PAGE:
The songs conjure up my early college days: "Heroes" as sung by Peter Gabriel, "I Melt With You" by Modern English, "Should I Stay or Should I Go" by the Clash, "Hazy Shade of Winter" as sung by the Bangles, "Sunglasses at Night" – Corey Hart.
Even some of the actors themselves are nostalgia incarnate:
Winona (Heathers, Edward Scissor Hands and here she thought Beetlejuice was scary??!!) Ryder plays Joyce Byers, Will’s desperate mom and I thought her performance was painfully spot on. As a mother of six it was wrenching to watch her go from mild concern to terror fueled panic as she discovers her youngest child missing then MISSING.
Charles Heaton plays Will’s older brother Jonathan Byers, beaten down from having to shoulder the responsibility of the "father" figure in his abandoned home but is kind and gentle. While he does not have the historic pedigree connection to the ‘80's the older actors do, he looks so ridiculously much like a young Stephen King I thought it must have been one of the audition requirements.
Like a treasure hunt in a haunted house escape room, the writers have placed little scenes and moments lifted out of other movies and positioned like decorations all over the movie. One example and a very SMALL SPOILER: Paul Reiser appears in the second season and during one crucial moment watches a radar making a distinctive noise that I KNOW goosebumped the hair on every inch of him with some SERIOUS Deja Vu. There are secret labs with evil government henchmen, horrifying monsters, alternate universes and —– humor.
One of the biggest charms of the show is its unpredictability. The characters are funny – not like a comedy but in the way only people can be funny in their day to day decisions, mistakes and the way personalities bounce against each other with familiar interactions born of long acquaintance. The secretary who snatches a donut out of the hand of the Sheriff Jim Hopper (David Harbour) to replace it with a carrot. The clueless but well meaning and harmless deputies who come to useless conclusions. Eleven’s favorite food. The nicknames even the adults have for each other (Hop, Bob the Brain). The extreme adorable nerdiness of the boys. Dozens of moments defuse this otherwise very suspenseful show in healthy ways to create the ebb and flow necessary for a successfully scary watch. Otherwise the tension gets too much and you will numb up.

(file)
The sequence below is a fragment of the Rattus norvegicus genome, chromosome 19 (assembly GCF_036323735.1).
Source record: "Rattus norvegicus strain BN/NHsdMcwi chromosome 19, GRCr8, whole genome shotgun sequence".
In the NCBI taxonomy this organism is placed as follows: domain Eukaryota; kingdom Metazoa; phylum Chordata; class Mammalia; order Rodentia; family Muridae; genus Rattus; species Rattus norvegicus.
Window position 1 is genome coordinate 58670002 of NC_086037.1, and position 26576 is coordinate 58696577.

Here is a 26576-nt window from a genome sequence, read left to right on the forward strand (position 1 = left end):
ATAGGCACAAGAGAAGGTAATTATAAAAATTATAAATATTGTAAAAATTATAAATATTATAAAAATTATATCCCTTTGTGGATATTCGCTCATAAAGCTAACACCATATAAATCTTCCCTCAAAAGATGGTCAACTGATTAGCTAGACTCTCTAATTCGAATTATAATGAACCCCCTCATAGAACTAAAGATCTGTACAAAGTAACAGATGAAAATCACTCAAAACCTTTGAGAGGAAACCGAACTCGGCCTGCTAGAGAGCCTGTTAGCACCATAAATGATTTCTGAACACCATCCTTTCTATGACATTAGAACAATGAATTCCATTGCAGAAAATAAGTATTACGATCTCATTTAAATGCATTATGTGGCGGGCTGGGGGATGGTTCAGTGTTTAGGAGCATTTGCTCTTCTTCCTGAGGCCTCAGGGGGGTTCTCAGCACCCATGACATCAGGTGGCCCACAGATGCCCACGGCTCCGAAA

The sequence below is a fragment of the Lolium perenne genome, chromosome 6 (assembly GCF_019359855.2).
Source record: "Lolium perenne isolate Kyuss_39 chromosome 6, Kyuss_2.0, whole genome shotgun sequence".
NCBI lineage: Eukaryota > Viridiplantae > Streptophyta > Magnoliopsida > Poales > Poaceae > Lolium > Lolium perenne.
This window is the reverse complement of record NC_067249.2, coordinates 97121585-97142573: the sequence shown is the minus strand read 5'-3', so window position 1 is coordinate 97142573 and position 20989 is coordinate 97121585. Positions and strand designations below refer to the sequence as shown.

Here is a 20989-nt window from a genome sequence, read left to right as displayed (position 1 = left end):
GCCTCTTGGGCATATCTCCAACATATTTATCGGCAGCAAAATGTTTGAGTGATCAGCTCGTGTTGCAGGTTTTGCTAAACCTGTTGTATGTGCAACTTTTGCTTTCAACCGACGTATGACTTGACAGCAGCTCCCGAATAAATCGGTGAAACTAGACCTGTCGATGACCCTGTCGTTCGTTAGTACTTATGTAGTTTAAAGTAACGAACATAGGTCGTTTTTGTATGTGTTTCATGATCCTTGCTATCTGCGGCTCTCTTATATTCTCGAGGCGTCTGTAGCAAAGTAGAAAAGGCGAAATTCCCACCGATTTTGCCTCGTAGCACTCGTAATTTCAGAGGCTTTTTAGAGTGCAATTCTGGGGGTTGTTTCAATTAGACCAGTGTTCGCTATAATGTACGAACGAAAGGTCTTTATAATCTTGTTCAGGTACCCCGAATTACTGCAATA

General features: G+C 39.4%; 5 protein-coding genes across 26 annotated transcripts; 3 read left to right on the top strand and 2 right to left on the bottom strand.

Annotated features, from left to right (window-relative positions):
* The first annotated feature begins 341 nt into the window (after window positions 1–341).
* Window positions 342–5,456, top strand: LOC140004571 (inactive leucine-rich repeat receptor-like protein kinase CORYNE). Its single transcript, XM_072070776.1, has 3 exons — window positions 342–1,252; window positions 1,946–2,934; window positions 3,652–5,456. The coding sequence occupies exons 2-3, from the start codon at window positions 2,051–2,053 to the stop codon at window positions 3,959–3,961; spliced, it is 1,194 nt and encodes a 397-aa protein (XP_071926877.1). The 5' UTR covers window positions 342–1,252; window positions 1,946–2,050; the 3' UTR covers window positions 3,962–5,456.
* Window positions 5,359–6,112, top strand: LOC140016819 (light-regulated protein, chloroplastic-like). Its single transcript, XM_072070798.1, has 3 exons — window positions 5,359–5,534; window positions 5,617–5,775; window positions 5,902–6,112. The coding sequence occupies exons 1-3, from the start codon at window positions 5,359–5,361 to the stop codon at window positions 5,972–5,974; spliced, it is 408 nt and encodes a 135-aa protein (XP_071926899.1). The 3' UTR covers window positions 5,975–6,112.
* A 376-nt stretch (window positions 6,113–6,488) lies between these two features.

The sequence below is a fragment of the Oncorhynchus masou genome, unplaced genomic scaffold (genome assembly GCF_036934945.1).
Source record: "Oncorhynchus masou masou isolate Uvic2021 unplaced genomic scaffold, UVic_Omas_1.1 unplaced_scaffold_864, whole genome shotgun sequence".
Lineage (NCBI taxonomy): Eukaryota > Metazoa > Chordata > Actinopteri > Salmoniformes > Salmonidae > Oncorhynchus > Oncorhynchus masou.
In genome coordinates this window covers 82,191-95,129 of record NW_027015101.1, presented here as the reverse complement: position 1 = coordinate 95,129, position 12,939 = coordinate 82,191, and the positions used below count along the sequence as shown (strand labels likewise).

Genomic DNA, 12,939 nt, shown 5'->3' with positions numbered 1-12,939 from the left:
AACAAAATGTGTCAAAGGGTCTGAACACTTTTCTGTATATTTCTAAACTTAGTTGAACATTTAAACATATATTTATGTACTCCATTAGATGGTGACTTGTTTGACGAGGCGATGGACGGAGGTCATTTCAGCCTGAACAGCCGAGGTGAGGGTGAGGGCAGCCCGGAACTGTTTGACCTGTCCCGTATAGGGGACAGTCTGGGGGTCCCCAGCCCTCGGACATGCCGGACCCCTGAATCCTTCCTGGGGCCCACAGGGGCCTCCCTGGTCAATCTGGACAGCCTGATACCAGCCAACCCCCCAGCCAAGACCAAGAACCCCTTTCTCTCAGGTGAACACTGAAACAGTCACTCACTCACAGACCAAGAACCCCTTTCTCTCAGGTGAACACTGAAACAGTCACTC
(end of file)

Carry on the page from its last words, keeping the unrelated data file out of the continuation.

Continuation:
The kids are wonderful and adorable. The adults lend a relatable genuineness to their roles, not minding looking ugly or awkward if the moment requires it. People often either are not completely what they appear to be or genuinely learn and grow from their extreme experiences to become better people. Willingness to self sacrifice in many ways, generosity, loyalty, family/friend bonds are generously demonstrated by all but the most unredeemably evil characters. These are good, decent and plain old nice people – both adults and children – from a small town banding together to face the extremity of bizarre with courage and grace under pressure.
The show has some bad language and tastefully referenced teenaged intimacy. Much of the violence takes place off screen but you do see some aftermath, the suspense is intense and there are graphic scenes of characters being psychologically experimented upon, especially Eleven.
Obviously we are talking mid teens and up. Younger kids should NOT watch this show unless you want them sleeping in your room with the lights on until they move to college. But for those of you with even moderately stout hearts this is a show well worth your time – it's smart, scary, and surprisingly warm of heart.